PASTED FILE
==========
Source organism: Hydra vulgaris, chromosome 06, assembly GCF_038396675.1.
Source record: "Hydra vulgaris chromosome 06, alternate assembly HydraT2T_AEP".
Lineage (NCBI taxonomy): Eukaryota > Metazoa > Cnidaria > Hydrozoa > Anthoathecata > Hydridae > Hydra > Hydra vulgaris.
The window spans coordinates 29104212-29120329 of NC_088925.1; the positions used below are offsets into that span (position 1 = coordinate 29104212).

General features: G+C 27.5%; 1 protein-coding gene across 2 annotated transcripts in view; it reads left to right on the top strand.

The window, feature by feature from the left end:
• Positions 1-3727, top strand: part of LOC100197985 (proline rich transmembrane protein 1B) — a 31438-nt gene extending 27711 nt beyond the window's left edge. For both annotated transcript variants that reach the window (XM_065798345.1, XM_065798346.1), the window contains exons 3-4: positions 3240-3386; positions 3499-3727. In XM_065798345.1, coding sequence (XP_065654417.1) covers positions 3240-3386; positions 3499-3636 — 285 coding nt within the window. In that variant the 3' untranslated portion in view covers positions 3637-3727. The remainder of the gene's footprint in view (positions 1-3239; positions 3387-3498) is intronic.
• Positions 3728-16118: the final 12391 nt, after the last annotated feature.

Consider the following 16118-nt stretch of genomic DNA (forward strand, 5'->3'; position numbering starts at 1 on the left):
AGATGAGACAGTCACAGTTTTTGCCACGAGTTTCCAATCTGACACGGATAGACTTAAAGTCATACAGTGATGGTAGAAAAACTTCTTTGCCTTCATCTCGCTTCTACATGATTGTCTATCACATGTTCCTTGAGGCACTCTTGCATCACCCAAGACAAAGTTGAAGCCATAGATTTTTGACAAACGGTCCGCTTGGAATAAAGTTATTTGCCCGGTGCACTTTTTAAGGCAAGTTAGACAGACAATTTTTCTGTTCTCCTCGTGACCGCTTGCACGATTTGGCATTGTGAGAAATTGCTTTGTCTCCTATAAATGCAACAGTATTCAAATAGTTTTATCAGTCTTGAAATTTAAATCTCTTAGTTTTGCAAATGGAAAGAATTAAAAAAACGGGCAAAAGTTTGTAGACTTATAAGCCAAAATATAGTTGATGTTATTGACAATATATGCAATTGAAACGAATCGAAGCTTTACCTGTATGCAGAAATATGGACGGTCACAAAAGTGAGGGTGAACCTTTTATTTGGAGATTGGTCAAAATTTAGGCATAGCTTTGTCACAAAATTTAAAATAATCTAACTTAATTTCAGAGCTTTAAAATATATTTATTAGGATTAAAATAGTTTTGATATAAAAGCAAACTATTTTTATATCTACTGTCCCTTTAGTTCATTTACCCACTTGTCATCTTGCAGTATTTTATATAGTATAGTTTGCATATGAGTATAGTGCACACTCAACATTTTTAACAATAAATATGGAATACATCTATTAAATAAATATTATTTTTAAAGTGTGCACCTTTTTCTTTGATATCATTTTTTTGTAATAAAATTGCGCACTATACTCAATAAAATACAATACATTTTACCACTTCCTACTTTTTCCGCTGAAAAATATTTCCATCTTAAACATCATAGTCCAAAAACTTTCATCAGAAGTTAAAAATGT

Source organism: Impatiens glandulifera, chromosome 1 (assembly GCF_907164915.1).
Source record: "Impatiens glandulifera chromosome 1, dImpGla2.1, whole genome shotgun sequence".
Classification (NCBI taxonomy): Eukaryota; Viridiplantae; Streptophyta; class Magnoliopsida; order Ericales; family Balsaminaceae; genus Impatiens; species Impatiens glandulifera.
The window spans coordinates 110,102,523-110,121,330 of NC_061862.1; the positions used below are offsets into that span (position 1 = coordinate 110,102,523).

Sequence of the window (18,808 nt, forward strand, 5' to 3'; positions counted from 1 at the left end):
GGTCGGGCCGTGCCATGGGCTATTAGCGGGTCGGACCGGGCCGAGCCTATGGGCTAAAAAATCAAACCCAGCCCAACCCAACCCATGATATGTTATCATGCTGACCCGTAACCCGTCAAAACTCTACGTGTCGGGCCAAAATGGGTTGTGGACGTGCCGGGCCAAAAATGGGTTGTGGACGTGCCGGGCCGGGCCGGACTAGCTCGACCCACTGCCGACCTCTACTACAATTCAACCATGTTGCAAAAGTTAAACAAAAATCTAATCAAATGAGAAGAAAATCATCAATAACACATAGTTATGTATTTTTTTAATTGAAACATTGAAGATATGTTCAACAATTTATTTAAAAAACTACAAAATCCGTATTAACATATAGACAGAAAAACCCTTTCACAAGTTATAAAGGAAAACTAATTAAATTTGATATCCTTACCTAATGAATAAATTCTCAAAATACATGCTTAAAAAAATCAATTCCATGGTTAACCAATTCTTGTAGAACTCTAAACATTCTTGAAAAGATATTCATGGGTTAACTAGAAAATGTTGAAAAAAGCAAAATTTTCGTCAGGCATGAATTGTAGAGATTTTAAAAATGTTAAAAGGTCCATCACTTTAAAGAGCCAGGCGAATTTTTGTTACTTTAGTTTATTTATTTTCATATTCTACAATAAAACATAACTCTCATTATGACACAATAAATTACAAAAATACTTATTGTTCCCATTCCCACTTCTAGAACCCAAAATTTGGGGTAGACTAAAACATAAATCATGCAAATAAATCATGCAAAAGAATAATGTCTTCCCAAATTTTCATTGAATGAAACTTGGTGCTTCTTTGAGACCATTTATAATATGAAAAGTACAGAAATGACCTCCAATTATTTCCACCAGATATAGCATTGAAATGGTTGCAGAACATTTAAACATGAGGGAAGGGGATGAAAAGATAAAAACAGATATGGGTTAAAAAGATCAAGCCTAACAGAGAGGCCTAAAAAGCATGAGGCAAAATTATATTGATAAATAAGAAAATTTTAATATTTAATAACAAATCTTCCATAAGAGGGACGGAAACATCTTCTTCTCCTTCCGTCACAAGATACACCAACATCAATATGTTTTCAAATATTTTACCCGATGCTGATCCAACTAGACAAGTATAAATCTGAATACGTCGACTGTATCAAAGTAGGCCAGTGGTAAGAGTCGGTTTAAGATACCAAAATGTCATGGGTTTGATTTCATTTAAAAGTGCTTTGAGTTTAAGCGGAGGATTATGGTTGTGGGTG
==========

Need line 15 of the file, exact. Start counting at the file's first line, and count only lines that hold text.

Sequence of the window (18,808 nt, forward strand, 5' to 3'; positions counted from 1 at the left end):